This paper unpacks ambiguities in the field of interdisciplinarity studies (IDS), explores where they come from and how they inhibit consolidation of the field. The paper takes its point of departure in two central fault lines in the literature: the relationship between interdisciplinarity and disciplinarity and the question of whether integration is a necessary prerequisite for interdisciplinarity. Opposite positions on the fault lines are drawn out to identify sources of ambiguities, and to examine whether the positions are irreconcilable - or disagreements that may continue to coexist in a consolidated field. It is argued that if we envisage a consolidated field of IDS, there is a need to develop common ground which calls for scholars of ID to be more explicit about the meanings they ascribe to ID than we see today when the sliding between the epistemological and political dimensions of the field may go unnoticed. It is suggested that whereas ambiguity may be unwanted in the epistemological dimension, it may be quite useful in the political dimension. A systematic comparison of opposite positions offers a common frame of reference for a more productive dialogue between different positions. The analysis shows that as to integration, the difference between opposite positions can be reconciled, whereas in the relation between interdisciplinarity and disciplinarity, the positions are antagonistic and logically exclude each other. The analysis suggests that it is the premise of integration that creates the conditions of possibility for “relabelling” interdisciplinarity and for using the “silo” for disciplines.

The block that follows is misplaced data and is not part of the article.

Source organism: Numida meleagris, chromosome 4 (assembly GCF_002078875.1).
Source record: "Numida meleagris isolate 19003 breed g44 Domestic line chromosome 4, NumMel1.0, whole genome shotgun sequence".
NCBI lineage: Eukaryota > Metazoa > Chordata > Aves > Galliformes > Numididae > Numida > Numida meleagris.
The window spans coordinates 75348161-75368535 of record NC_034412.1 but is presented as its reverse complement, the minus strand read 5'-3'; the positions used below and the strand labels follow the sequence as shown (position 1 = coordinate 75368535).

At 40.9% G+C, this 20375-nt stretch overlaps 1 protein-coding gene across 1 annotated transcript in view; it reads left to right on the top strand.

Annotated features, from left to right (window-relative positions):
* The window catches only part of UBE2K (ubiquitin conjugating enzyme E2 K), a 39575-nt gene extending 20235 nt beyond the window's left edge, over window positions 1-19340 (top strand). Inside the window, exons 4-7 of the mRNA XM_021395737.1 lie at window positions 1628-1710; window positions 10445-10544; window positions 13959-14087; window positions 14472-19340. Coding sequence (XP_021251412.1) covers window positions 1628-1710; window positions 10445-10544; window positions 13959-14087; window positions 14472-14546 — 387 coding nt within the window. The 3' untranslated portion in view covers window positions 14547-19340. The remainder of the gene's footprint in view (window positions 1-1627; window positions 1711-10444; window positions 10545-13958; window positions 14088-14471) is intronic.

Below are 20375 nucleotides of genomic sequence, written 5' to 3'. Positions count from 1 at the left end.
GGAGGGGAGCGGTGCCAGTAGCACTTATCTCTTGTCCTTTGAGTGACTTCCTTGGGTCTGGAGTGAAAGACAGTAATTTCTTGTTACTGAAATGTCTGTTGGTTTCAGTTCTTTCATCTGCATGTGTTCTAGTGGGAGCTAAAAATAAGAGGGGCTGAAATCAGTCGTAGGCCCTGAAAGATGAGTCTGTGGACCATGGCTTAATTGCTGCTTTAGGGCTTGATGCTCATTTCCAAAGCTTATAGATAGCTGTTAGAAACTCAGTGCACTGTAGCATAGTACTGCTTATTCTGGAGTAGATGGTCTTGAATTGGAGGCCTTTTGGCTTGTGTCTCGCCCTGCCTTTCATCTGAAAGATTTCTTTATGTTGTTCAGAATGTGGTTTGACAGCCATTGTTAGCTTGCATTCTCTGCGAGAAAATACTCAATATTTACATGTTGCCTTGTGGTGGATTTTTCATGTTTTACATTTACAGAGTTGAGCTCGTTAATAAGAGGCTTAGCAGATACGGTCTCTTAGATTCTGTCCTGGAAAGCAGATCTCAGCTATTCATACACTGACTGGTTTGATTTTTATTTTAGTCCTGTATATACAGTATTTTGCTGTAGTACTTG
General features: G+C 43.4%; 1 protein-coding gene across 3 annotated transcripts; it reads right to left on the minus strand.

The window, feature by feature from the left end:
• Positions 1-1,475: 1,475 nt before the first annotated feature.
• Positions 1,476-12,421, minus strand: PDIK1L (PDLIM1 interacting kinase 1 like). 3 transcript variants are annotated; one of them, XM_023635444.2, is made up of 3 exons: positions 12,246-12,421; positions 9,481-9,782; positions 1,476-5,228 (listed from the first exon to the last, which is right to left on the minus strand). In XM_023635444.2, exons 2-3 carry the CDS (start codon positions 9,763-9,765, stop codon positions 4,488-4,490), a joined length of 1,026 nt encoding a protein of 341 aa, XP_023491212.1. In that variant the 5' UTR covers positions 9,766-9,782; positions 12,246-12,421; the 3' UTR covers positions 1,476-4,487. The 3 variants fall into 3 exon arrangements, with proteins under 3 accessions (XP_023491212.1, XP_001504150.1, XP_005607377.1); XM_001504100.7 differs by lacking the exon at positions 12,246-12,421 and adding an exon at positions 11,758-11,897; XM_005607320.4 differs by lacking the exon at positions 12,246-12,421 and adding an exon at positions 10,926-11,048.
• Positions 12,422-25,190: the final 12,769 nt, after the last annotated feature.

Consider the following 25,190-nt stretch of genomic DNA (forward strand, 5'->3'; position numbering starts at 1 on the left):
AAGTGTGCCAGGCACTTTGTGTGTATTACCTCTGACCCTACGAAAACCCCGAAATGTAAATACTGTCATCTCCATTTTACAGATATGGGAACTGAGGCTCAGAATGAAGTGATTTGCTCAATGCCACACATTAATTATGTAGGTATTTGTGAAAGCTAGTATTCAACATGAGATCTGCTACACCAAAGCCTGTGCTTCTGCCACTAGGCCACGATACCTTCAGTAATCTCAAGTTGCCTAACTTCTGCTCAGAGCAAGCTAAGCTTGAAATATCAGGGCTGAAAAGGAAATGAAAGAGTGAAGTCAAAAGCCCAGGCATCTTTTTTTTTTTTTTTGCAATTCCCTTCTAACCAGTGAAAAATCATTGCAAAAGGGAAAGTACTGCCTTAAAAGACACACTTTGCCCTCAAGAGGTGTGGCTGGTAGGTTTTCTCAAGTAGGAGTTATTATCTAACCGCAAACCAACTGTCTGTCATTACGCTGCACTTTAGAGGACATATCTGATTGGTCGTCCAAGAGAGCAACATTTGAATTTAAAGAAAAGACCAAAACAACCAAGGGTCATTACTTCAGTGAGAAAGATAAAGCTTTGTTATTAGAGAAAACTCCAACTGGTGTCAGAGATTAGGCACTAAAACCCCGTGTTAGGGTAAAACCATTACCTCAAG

Bibliographical notePublished online: 11. May 2018
- Field of interdisciplinarity studies